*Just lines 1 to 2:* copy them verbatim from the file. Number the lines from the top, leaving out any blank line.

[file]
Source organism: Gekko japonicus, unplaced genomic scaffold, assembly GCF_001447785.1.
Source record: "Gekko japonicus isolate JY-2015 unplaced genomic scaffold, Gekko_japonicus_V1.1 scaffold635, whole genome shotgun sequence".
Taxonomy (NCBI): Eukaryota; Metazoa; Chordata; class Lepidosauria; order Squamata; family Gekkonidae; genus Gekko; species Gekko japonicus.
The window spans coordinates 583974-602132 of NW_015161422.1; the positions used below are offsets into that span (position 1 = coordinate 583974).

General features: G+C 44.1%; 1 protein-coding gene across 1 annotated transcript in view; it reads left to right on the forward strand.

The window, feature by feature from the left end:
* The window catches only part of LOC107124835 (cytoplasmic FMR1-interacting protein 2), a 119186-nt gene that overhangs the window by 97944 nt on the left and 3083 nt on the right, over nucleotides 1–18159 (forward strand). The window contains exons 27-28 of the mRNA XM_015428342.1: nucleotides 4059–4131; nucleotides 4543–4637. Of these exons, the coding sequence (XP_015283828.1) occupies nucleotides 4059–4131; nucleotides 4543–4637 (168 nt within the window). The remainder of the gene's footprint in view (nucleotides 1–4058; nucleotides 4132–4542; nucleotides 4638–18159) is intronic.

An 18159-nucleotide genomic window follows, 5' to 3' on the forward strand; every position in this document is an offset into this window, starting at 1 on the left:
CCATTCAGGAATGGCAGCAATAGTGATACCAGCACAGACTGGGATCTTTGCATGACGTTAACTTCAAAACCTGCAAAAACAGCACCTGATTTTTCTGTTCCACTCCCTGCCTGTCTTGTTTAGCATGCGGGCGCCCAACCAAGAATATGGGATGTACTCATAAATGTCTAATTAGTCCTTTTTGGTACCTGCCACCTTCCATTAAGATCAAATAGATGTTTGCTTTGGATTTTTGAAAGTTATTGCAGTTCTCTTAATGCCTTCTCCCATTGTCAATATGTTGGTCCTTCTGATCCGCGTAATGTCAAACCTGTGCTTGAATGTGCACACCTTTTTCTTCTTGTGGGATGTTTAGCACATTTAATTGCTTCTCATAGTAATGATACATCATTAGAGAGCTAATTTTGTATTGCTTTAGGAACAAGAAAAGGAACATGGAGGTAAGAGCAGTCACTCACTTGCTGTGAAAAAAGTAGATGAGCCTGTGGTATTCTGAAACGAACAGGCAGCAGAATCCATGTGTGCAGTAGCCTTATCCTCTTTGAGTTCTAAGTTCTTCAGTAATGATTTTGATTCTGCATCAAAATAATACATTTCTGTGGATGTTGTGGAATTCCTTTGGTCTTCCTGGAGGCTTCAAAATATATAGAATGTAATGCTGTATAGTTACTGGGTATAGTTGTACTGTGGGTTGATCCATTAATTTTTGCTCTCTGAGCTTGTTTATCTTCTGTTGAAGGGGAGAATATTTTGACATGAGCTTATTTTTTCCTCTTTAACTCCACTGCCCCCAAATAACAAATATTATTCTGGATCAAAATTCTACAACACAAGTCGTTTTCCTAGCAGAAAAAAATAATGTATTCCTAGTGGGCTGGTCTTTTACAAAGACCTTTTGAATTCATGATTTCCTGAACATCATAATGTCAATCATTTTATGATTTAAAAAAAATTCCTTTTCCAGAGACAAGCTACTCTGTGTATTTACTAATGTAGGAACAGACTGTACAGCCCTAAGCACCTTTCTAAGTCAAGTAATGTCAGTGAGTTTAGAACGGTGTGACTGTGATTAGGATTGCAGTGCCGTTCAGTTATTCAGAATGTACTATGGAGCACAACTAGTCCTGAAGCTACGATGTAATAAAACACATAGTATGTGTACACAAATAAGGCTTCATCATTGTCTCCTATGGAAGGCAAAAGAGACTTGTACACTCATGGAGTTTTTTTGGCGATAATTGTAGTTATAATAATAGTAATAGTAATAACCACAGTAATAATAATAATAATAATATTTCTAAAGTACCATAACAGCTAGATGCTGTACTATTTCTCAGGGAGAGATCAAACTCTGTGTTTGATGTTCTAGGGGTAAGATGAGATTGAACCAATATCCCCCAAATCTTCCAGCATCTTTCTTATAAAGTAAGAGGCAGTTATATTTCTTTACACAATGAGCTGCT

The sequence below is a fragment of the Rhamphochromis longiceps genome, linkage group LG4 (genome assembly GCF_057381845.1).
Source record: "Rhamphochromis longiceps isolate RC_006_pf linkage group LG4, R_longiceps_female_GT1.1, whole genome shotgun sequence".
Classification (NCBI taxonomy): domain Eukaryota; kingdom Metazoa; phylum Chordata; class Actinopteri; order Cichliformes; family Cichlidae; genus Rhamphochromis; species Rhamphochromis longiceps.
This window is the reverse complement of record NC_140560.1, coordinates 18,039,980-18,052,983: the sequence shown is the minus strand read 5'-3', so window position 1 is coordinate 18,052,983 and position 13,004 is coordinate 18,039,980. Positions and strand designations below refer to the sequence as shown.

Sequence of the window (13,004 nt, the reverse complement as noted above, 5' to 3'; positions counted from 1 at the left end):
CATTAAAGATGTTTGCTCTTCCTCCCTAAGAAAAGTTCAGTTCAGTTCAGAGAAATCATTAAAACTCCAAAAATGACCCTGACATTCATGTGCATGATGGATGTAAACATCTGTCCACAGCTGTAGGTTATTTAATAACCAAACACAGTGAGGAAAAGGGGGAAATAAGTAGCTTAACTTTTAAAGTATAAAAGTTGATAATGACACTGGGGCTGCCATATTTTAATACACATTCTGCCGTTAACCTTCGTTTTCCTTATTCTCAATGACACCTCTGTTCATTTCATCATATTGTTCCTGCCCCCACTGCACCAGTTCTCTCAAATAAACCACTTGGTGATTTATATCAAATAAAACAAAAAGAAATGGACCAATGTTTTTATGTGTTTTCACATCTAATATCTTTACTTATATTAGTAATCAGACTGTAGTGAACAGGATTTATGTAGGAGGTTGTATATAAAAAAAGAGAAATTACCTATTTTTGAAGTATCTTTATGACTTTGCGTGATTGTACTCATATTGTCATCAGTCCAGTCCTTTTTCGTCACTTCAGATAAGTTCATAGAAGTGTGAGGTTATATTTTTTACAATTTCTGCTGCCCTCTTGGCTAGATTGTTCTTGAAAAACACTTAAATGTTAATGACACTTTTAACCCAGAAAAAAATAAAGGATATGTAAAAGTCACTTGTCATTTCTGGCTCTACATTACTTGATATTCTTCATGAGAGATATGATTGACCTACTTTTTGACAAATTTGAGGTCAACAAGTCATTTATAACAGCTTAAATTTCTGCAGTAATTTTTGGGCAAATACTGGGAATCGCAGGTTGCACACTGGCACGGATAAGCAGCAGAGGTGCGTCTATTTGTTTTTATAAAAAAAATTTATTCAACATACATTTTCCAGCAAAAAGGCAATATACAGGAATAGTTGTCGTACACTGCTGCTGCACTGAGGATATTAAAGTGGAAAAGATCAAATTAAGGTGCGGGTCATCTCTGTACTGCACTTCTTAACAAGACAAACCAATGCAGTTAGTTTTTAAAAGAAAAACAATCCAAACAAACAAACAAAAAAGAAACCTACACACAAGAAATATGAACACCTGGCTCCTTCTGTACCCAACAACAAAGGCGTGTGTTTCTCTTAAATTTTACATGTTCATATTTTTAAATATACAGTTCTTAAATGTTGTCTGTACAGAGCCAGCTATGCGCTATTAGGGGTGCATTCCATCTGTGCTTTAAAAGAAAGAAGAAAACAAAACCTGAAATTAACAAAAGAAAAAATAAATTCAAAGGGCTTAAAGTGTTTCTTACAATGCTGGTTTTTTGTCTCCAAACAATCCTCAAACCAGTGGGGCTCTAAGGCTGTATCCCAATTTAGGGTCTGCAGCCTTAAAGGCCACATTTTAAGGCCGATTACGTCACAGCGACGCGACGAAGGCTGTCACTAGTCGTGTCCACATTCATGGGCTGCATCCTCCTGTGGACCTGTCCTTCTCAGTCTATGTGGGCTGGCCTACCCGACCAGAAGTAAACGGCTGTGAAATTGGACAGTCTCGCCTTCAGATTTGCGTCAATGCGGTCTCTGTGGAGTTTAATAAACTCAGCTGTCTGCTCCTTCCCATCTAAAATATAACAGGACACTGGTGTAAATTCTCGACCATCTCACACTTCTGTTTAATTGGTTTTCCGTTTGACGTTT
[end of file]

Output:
Source organism: Gekko japonicus, unplaced genomic scaffold, assembly GCF_001447785.1.
Source record: "Gekko japonicus isolate JY-2015 unplaced genomic scaffold, Gekko_japonicus_V1.1 scaffold635, whole genome shotgun sequence".